Money Saving Tips For Seoul

From public transportation to sightseeing, Seoul overflows with money-saving opportunities for budget-conscious travellers able to uncover the city’s generous free offerings. Here are some of my top tips about how to see Seoul for less and save money on your travels.

Buy a transportation card: Seoul’s public transport system is amazing, cheap, and user-friendly. Take advantage of discounted fares by picking up a transportation card when you arrive at Incheon Airport or at convenience stores across Korea.

Eat Korean street food: Seoul is blessed with lots of incredible cheap street eats that you should try regardless of your budget as they’re absolutely mouth-wateringly tasty. If you want to save money, snack outdoors instead of lunch or dinner and you’ll save lots.

Explore Seoul’s traditional markets: Not only do Seoul’s traditional markets offer the chance to try cheap street food snacks and some of the best traditional dishes in Korea, they’re also full of bargain souvenirs.

Try hanbok for free: Although hanbok rental in Seoul isn’t that expensive (and certainly worth it), you can save some money by trying hanbok for free at cultural and tourists centres in Seoul, including the Seoul Global Culture Centre and the Myeongdong Tourist Information Centre.

Rent a bike to see more sights: Seoul has a great bike rental system that’s cheap and conveniently located throughout the city. This is one of the best ways to explore the long stretches of Han River parks and get some exercise while you move from sight to sight.

Pick up a Seoul city pass: City passes for Seoul allow you to visit some of the most expensive and exciting attractions for one set price and can save you a lot of money vs. paying for each attraction separately. The Discover Seoul Pass and Go City Seoul Pass are two of the best.

Book hotels in advance: Seoul has a wealth of cheap places to stay, but prices always increase the closer you get to your stay. Book ahead and you’ll get the best prices. Not sure where to stay in Seoul? Check out my guide to Seoul’s best districts for travellers.

Claim your tax back: A great way to save money in Seoul, especially if you plan to do a lot of shopping, is with tax refunds on eligible purchases. You can claim up to ₩5,000,000 tax back.

Visit the Jeong-dong Observatory by City Hall: I didn’t include it in this list, but there’s a place in Seoul to get free sights of Deoksugung Palace, as shown in the cover image of this article. On the 13th floor of the Seosomun Building near City Hall is the Jeong-dong Observatory, which offers views of central Seoul from the cafe. However, you kind of have to buy a coffee to enjoy them.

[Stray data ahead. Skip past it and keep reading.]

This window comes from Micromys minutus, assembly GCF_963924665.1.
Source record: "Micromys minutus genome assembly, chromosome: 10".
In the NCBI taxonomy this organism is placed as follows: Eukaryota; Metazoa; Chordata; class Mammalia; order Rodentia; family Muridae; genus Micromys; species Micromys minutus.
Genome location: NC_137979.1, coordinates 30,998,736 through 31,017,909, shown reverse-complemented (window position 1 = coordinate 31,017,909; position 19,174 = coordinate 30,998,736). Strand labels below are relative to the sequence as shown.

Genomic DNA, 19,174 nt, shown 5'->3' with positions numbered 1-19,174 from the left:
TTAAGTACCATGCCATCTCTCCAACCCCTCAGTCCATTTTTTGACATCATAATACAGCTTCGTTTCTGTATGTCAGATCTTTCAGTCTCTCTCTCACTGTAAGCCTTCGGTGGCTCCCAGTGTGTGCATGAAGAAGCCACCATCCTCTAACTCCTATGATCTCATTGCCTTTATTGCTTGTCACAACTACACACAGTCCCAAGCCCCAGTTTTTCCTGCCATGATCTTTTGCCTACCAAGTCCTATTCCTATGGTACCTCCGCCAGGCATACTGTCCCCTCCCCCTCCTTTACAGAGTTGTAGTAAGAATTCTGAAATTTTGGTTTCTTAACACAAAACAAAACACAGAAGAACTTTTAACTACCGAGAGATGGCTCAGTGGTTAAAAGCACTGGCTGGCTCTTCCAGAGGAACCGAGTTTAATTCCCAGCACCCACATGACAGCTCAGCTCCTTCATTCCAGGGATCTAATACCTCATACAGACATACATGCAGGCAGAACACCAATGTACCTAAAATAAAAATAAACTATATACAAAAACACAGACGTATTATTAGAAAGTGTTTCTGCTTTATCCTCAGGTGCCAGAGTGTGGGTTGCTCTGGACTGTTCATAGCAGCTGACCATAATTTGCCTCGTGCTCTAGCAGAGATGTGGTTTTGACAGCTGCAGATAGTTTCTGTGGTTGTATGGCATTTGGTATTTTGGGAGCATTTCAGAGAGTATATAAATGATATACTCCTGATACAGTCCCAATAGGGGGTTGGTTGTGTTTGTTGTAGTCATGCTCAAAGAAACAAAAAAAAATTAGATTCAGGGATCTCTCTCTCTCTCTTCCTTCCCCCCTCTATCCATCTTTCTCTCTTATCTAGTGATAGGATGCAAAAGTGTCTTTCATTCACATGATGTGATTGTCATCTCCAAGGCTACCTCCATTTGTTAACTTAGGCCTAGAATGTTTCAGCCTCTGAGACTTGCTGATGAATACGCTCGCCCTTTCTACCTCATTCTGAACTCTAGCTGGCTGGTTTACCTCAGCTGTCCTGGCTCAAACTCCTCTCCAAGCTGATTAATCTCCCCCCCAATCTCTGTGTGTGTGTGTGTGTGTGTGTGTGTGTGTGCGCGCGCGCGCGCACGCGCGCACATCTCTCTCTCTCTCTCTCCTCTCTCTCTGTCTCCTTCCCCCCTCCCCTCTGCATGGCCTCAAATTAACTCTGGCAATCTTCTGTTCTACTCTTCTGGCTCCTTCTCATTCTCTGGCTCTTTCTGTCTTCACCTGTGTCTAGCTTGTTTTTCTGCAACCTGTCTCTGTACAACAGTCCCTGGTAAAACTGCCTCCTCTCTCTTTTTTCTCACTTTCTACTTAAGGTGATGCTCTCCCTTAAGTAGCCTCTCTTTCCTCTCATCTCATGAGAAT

Frequently Asked Questions

Here are some frequently asked questions about free things to do in Seoul. These answers are based on my own experience and from research conducted to write this article.

Are the royal palaces in Seoul free to enter?

There is an entrance fee to enter the royal palaces in Seoul, but you can gain free entry to the palaces if you’re wearing hanbok. Entry to the royal palaces is also free on cultural holidays like Seollal and Chuseok, as well as the last Wednesday of each month, which is Culture Day.

What are the best free things to do in Seoul?

There are many amazing free things to do in Seoul and which ones are best depend on your interests. To discover traditional Korean culture for free, visit Bukchon Hanok Village, the National Museum of Korea, and Buddhist temples like Jogyesa or Bongeunsa. For free places in Seoul to see the sights, there’s the Dongdaemun Design Plaza, Namsan Mountain Park, Ihwa Mural Village, and the Han River parks.

Are there any free activities in Seoul for children?

The best free activities in Seoul for children include the many parks and play areas, including Seoul Grand Park, Seoul Forest Park, and the Han River parks. Children will also enjoy the free dance performances near Hongik University, where locals perform K-pop style dance moves.

Can you try Korean activities for free in Seoul?

There are often free cultural activities in Seoul, especially on holidays like Chuseok and Seollal. Free cultural activities can be found in areas like Namsangol Hanok Village, Gyeongbokgung Palace, around Seoul City Hall, and in Hongdae.

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About the author

Hi! My name is Joel, I'm the author of In My Korea and writer of this article. I've lived, worked and travelled in Korea since 2015 and want to share my insights, stories and tips to help you have the best experience during your trip to Korea.

I love learning more about Korean culture, hiking the many mountains, and visiting all the coolest places in Korea, both modern and traditional. If you want to know more about my story, check out the 'about me' section to learn why I love living in Korea.